Alternative methods for heat exposure

So I feel like there is plenty of evidence that heat exposure is beneficial. It seems to increase mitochondrial density, and improves performance in hot weather.

What if I don’t have access to a sauna? Should I just leave my AC off all summer? I’m sure I’d get used to it fairly quickly. Should I take longer showers? Should I wear warmer clothing than I would usually wear?

And at what point is the line crossed? I’m assuming anything that interferes with training is a no no.

Prep for the Tokyo 2020/21 Olympics. Three different methods discussed:

https://www.tandfonline.com/doi/full/10.1080/23328940.2019.1653736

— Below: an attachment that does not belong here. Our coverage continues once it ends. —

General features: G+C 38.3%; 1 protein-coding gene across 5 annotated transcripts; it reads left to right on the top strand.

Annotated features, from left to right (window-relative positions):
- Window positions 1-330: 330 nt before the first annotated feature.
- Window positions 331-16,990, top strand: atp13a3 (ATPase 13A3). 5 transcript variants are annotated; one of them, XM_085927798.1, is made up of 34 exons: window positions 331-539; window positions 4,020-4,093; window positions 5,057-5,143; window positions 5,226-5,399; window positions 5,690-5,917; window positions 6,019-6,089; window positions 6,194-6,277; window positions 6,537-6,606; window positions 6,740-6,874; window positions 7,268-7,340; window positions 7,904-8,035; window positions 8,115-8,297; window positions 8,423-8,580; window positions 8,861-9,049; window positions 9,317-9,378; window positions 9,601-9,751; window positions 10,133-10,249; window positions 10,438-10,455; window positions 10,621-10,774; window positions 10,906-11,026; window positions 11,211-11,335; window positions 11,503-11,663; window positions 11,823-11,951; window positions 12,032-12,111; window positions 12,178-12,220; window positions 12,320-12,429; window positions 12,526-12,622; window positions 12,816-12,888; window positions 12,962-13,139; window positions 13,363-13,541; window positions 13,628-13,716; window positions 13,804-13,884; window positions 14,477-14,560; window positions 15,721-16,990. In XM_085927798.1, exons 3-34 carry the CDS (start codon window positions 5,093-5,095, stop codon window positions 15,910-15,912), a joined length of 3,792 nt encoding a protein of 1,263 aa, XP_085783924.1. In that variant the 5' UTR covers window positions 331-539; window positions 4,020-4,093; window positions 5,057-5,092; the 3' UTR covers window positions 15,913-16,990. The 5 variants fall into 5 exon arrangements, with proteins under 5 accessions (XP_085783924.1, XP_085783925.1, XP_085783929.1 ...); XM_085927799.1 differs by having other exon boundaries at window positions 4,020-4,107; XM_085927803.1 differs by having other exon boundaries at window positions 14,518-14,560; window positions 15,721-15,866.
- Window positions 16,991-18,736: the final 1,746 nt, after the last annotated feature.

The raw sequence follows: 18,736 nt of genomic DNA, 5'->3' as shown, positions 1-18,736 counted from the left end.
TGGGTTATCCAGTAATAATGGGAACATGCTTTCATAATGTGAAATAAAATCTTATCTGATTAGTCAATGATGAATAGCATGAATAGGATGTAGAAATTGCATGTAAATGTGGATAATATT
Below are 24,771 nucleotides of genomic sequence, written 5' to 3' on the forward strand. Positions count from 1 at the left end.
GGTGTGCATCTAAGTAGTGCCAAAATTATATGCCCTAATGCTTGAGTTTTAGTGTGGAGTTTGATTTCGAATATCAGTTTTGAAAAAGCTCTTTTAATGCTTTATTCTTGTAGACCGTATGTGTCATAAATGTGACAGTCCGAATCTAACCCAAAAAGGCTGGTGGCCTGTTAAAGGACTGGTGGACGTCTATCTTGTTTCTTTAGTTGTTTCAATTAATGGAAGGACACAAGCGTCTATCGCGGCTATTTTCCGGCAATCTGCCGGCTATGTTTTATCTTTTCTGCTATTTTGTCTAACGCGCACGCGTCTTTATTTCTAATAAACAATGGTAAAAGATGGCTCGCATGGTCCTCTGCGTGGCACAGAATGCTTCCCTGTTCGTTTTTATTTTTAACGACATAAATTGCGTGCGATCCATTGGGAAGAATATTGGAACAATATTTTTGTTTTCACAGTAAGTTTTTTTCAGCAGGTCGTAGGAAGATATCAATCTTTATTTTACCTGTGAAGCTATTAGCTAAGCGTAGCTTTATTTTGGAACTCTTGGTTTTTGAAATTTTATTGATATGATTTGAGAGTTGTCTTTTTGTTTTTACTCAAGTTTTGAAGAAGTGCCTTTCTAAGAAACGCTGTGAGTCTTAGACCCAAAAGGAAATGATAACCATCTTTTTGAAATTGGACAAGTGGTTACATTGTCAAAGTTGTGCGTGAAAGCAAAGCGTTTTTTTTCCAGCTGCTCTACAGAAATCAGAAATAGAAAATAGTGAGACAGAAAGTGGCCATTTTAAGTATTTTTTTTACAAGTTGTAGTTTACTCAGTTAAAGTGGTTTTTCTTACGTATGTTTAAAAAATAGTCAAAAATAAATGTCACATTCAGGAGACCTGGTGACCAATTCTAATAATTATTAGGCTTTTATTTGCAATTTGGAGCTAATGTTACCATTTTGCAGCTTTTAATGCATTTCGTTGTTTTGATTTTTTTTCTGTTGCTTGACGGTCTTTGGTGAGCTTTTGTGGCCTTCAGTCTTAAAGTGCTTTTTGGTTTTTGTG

I recommend HWI which I did last year with success.

Train in the heat? It’s simple, works for me, and was recommended by a local Kona age grouper thats been to Kona many times since 1999.

One thing which I’ve never seen mentioned is heat-induced hives.

Normal indoor training usually comes with a lot of cooling strategies and thus most people won’t come close to reaching the “boiling point”, as it were. The thing with hives is that there is no way to tell if you are prone to developing them (due to excessive heat) until you actually do.

They can be debilitating, chronic, and require some serious medication to treat.

Just something to think about before you start chasing marginal gains.

No science to back this up but I’ve been tacking on between 20 and 30 minutes of endurance work to my workouts lately and turn off my fan once I start with the endurance work. After 2 hours of sweetspot (something like galena +3) it gets pretty hot.


A lot of things cause hives and angiodema. Happens to me every spring from grass/tree pollen and sometimes to food (avocado). Not sure it’s so common that a heat warning is necessary :man_shrugging: